This is the end. Ten years, seven movies and more than seventeen and a half hours of film later, the saga of young orphaned Harry Potter reaches its climax with Deathly Hallows Part 2 and a generation who were kids when it all began sadly realise that it’s now time to grow up and leave JK Rowling’s wizarding world behind.
Happily, the eighth and final instalment, as directed by David Yates (who has shepherded the Potter movies since Order Of The Phoenix), gives the whole adventure the sending off it deserves. Following the slightly disappointing first part of Deathly Hallows (aka Harry And Pals Go Camping), this is far more action-packed as Harry, Ron and Hermione (disguised as Bellatrix Lestrange) attempt an impressive bank heist at Gringotts to retrieve a Horcrux, one of those thingies that contains a bit of Voldemort’s (Fiennes) soul and is the key to destroying him. The next Horcrux is at Hogwarts, so Harry and his pals return to their school, now a shadow of its former self under Snape’s (Alan Rickman) stern rule, only for Voldemort’s army to besiege the place for a final showdown that (as readers of the books will already know) causes the death of a few characters and the emergence of a sweet new hero (Neville!)
While there are a few embarrassing moments – anything involving Hermione and Ron’s budding romance, the brief epilogue set 19 years on in which Emma Watson is just given a bad ‘mum’ haircut to indicate the passing of decades – this is still one of the best instalments in the saga, and a fitting finale. Mysteries are solved, motives are revealed, good and evil face one final explosive battle, and through it all there is our beloved Harry, emotionally and physically bruised and battered as he prepares for his own showdown with Voldemort. The fight finally comes back to Hogwarts where it all began, and while some characters are sidelined (Watson’s Hermione among them, but that’s not a great loss) others, such as Snape, Bellatrix (Helena Bonham Carter terrific as Hermione pretending to be Bellatrix, too) and Maggie Smith’s Professor McGonagall (who kicks ass) get their moment, however brief.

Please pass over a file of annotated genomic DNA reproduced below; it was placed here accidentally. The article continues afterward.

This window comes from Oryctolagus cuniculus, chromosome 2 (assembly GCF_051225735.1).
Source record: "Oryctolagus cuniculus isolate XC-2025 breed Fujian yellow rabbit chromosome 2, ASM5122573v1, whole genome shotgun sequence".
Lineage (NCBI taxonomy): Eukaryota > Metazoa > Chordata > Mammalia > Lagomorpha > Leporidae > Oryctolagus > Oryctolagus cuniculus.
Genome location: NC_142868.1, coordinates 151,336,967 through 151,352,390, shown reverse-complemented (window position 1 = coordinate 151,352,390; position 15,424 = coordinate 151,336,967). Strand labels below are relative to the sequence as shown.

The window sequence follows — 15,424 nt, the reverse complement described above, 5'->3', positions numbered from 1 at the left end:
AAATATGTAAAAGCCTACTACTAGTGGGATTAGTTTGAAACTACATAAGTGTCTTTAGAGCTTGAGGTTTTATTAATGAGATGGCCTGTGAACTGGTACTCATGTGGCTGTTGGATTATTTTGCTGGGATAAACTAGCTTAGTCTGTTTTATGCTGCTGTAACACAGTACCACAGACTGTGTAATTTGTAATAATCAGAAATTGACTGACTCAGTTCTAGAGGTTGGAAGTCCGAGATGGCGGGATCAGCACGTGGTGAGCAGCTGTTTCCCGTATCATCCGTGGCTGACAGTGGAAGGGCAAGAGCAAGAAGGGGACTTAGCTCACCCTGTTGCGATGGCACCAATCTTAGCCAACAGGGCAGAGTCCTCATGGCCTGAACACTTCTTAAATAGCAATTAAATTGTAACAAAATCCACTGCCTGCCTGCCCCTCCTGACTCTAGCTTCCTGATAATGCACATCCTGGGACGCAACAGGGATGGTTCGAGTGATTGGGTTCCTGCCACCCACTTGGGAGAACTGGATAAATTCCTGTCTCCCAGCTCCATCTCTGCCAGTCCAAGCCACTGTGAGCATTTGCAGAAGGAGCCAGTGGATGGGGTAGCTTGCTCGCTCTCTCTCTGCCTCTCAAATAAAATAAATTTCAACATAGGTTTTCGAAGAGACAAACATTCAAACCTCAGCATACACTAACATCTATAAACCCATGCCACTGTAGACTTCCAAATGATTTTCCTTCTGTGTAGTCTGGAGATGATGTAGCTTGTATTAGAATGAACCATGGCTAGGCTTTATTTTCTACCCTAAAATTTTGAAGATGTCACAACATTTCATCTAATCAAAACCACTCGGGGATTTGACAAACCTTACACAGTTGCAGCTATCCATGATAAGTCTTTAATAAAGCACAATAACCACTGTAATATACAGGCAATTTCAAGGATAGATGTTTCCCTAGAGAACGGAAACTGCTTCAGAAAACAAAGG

It is, from the opening credits to the tearful finale, Harry’s movie, of course, and Radcliffe, at his best ever, uses every moment to show what a terrific leading actor he has grown up to be. Among a huge cast of acclaimed British thespians and up and coming young actors, against a backdrop of impressive effects, his portrayal of the little bespectacled boy who grew up to be a wizard will always be the heart of this terrific tale, and all the previous Harry Potter movies, too.
Is Harry Potter And The Deathly Hallows: Part 2 suitable for kids? Here are our parents’ notes...
This film has a 12A certificate and will be too dark and scary for most children under 10.
Children may find the Voldemort’s snake, Nagini, frightening.
The attack on Hogwarts is intense and well-known characters die (one in quite nasty fashion).
The aftermath of the battle will be upsetting for younger viewers.
In a fantasy sequence, Harry sees a curled up, bloody body that may upset younger children.
If you like this, why not try: Harry Potter And The Deathly Hallows: Part 1, The Chronicles Of Narnia: The Lion The Witch And The Wardrobe, The Golden Compass, The Lord Of The Rings: The Fellowship Of The Ring, The Witches,